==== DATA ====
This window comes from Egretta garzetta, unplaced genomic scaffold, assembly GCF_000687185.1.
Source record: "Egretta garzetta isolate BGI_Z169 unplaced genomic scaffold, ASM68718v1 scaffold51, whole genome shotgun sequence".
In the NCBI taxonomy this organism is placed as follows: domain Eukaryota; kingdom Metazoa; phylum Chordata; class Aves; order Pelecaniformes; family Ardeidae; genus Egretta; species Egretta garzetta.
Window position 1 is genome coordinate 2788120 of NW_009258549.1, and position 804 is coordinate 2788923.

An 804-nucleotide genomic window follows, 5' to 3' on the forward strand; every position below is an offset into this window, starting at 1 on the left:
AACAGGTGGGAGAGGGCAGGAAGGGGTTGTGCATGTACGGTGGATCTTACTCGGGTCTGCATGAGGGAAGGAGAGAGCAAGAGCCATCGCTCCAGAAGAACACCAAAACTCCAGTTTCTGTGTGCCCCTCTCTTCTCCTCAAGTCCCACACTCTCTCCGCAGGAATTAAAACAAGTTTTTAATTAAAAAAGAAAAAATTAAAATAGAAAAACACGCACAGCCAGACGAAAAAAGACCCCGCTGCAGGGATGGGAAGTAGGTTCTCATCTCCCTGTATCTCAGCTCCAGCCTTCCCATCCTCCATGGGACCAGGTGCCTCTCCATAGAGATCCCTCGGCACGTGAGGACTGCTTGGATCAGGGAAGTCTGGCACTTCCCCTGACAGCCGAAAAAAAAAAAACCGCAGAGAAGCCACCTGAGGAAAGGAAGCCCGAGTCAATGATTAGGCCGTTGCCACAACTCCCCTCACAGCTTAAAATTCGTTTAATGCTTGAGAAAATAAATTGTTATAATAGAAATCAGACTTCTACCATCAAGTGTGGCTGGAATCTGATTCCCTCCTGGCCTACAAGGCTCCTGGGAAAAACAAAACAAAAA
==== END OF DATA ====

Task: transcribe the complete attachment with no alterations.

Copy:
This window comes from Egretta garzetta, unplaced genomic scaffold, assembly GCF_000687185.1.
Source record: "Egretta garzetta isolate BGI_Z169 unplaced genomic scaffold, ASM68718v1 scaffold51, whole genome shotgun sequence".
In the NCBI taxonomy this organism is placed as follows: domain Eukaryota; kingdom Metazoa; phylum Chordata; class Aves; order Pelecaniformes; family Ardeidae; genus Egretta; species Egretta garzetta.
Window position 1 is genome coordinate 2788120 of NW_009258549.1, and position 804 is coordinate 2788923.

An 804-nucleotide genomic window follows, 5' to 3' on the forward strand; every position below is an offset into this window, starting at 1 on the left:
AACAGGTGGGAGAGGGCAGGAAGGGGTTGTGCATGTACGGTGGATCTTACTCGGGTCTGCATGAGGGAAGGAGAGAGCAAGAGCCATCGCTCCAGAAGAACACCAAAACTCCAGTTTCTGTGTGCCCCTCTCTTCTCCTCAAGTCCCACACTCTCTCCGCAGGAATTAAAACAAGTTTTTAATTAAAAAAGAAAAAATTAAAATAGAAAAACACGCACAGCCAGACGAAAAAAGACCCCGCTGCAGGGATGGGAAGTAGGTTCTCATCTCCCTGTATCTCAGCTCCAGCCTTCCCATCCTCCATGGGACCAGGTGCCTCTCCATAGAGATCCCTCGGCACGTGAGGACTGCTTGGATCAGGGAAGTCTGGCACTTCCCCTGACAGCCGAAAAAAAAAAAACCGCAGAGAAGCCACCTGAGGAAAGGAAGCCCGAGTCAATGATTAGGCCGTTGCCACAACTCCCCTCACAGCTTAAAATTCGTTTAATGCTTGAGAAAATAAATTGTTATAATAGAAATCAGACTTCTACCATCAAGTGTGGCTGGAATCTGATTCCCTCCTGGCCTACAAGGCTCCTGGGAAAAACAAAACAAAAA